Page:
By now, so much has been written about, and so many accolades have been awarded to this exceptional book, that it seems superfluous to “review” it, and yet, just as there is pleasure in re-reading it, there is no harm in reminding those who have yet to pick it up that it is definitely time. Why so much praise? Because it is unique in middle-grade children’s literature. What other book combines so many elements for the benefit of narrative, including a progression of storytellers, fantastical characters, medieval history, religious intolerance and a sacred quest, not to mention fire, quicksand, holy relics, a saintly dog, fast-paced adventure, and lots of kid-friendly humor both goofy and gross. It is the Inquisitor who begins the tale, sitting down at an inn one night in the year 1242, seeking to learn the whereabouts of three children against whom King Louis XI has declared war. Like comic book superheroes, each child is blessed with a power: Jeanne, a peasant girl, has visions of the future; William, a biracial giant of a boy raised in a monastery, summons superhuman strength; and Jacob, an orphaned Jew, possesses the gift of healing. The three are pursued because of their shared crusade to rescue a copy of the Talmud after the King, a Catholic, orders that all Jewish books be burned. Amidst all their escapades and encounters with dragons, fiends, brigands and foes, it is the children’s common belief in the rightness of their deed that allows them to see beyond their differences and solidifies their friendship. Rich in medieval history and lore, as well as meaningful discourse on religious and racial intolerance, this is a book that almost defies description, but when author Adam Gidwitz was asked what kids like about it most, he answered, “the adventure.” Includes an extensive Author’s Note, as well as dramatic illustrations in the style of an illustrated manuscript.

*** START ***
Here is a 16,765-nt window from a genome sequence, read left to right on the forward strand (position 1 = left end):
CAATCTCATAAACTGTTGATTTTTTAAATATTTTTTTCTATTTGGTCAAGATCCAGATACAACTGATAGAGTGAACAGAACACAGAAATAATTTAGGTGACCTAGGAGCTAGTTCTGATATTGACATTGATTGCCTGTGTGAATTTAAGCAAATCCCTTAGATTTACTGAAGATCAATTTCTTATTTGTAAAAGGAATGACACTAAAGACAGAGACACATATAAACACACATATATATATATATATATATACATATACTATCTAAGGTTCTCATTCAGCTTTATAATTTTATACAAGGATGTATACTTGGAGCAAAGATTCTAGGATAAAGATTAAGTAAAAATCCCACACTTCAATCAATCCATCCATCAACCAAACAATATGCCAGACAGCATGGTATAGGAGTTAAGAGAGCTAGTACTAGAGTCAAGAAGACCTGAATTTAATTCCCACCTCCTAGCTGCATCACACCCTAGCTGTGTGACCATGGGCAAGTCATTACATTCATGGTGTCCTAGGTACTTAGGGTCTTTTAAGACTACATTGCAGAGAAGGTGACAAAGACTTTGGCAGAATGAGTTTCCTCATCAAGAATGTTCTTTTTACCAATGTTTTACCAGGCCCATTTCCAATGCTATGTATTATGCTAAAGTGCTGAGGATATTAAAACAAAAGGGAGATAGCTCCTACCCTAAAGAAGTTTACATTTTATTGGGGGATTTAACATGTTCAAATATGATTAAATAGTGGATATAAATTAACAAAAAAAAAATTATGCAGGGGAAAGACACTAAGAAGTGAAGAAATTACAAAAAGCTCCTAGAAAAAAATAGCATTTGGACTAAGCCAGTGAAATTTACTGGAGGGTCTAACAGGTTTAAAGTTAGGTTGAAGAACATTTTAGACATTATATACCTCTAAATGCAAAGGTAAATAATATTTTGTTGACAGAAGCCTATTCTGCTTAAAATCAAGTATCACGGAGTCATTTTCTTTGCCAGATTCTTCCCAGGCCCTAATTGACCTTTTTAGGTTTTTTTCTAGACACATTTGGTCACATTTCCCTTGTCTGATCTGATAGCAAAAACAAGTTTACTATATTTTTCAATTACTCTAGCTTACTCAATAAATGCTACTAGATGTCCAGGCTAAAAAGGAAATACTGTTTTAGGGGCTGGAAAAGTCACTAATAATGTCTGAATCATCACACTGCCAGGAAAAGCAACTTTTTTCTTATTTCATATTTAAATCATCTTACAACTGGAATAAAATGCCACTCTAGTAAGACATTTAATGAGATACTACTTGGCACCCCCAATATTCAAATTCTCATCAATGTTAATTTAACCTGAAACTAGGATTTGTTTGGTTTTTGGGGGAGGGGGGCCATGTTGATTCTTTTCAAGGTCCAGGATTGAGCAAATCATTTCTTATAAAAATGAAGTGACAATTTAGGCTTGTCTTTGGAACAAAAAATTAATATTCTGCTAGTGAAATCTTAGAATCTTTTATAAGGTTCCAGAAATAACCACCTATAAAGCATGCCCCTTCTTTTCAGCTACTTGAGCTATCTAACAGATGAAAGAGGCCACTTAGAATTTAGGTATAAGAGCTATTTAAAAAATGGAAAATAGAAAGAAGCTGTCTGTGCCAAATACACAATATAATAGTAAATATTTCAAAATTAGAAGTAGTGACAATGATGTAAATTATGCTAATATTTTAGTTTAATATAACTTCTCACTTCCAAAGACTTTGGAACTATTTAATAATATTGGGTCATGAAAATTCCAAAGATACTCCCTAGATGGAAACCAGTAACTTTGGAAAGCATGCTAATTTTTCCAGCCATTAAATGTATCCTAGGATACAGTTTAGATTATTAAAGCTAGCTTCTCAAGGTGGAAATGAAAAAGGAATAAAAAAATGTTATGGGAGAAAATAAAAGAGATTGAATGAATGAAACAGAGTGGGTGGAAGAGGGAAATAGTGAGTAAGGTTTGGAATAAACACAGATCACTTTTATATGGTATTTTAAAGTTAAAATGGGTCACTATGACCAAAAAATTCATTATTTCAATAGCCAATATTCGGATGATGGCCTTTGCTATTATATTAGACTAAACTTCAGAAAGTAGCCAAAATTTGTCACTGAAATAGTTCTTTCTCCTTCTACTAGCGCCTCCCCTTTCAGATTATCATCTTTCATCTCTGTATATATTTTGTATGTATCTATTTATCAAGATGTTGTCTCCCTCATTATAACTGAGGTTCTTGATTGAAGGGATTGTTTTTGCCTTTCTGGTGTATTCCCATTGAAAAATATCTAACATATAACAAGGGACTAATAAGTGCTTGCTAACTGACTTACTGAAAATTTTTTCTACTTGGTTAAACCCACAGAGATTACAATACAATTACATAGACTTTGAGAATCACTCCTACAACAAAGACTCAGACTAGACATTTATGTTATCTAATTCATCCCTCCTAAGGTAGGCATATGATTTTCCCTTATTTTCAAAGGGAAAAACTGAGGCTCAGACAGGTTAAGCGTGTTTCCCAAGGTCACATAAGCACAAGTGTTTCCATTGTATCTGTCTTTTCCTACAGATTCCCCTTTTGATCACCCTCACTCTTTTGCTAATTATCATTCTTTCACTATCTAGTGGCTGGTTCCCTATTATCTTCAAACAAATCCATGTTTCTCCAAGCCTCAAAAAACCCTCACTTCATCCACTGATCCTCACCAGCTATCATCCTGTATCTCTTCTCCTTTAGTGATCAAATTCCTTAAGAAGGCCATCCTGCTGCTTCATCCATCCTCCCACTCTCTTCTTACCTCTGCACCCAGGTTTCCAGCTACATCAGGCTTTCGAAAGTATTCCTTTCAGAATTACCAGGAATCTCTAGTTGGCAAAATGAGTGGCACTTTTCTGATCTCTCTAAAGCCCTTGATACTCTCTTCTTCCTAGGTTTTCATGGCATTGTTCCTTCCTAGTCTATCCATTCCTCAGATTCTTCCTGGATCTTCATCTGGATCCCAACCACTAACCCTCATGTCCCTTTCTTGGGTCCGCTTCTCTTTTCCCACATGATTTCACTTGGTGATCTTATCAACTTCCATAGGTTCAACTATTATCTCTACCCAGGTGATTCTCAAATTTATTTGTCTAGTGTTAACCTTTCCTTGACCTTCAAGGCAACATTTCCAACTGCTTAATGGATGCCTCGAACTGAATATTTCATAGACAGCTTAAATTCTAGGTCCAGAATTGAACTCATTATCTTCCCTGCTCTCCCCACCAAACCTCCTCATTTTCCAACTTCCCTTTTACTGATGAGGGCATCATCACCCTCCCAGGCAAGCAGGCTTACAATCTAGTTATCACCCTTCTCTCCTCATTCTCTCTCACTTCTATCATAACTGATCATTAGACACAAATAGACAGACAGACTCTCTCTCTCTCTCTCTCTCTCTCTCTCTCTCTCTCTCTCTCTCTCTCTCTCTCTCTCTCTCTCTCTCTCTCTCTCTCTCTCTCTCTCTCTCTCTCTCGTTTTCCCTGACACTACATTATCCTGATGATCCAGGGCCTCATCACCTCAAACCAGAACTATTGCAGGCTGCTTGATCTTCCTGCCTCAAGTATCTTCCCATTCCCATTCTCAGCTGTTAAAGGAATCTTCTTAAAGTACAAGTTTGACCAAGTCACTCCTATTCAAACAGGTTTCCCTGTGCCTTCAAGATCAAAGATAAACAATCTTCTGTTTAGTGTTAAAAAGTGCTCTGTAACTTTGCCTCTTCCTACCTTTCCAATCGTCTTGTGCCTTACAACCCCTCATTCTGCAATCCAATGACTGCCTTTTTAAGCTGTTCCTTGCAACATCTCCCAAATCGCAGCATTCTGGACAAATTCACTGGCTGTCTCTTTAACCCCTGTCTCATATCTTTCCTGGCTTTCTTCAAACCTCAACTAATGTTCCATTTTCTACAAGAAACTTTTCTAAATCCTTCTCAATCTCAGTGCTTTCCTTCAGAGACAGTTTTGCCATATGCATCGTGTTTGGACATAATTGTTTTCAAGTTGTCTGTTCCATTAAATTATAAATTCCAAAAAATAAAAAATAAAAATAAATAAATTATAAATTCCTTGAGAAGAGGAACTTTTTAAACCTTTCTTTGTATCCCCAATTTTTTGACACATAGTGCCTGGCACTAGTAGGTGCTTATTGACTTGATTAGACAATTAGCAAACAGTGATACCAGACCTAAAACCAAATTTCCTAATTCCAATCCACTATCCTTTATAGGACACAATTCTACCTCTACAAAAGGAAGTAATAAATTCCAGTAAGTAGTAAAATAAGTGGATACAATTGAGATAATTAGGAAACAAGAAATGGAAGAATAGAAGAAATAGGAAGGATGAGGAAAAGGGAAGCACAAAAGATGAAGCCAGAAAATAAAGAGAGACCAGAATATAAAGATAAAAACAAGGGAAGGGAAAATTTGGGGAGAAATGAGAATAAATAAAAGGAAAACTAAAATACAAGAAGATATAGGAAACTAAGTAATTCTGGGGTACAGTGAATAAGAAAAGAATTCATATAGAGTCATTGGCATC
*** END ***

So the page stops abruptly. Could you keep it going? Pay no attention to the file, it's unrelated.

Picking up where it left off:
Highly recommended for ages 10 and up.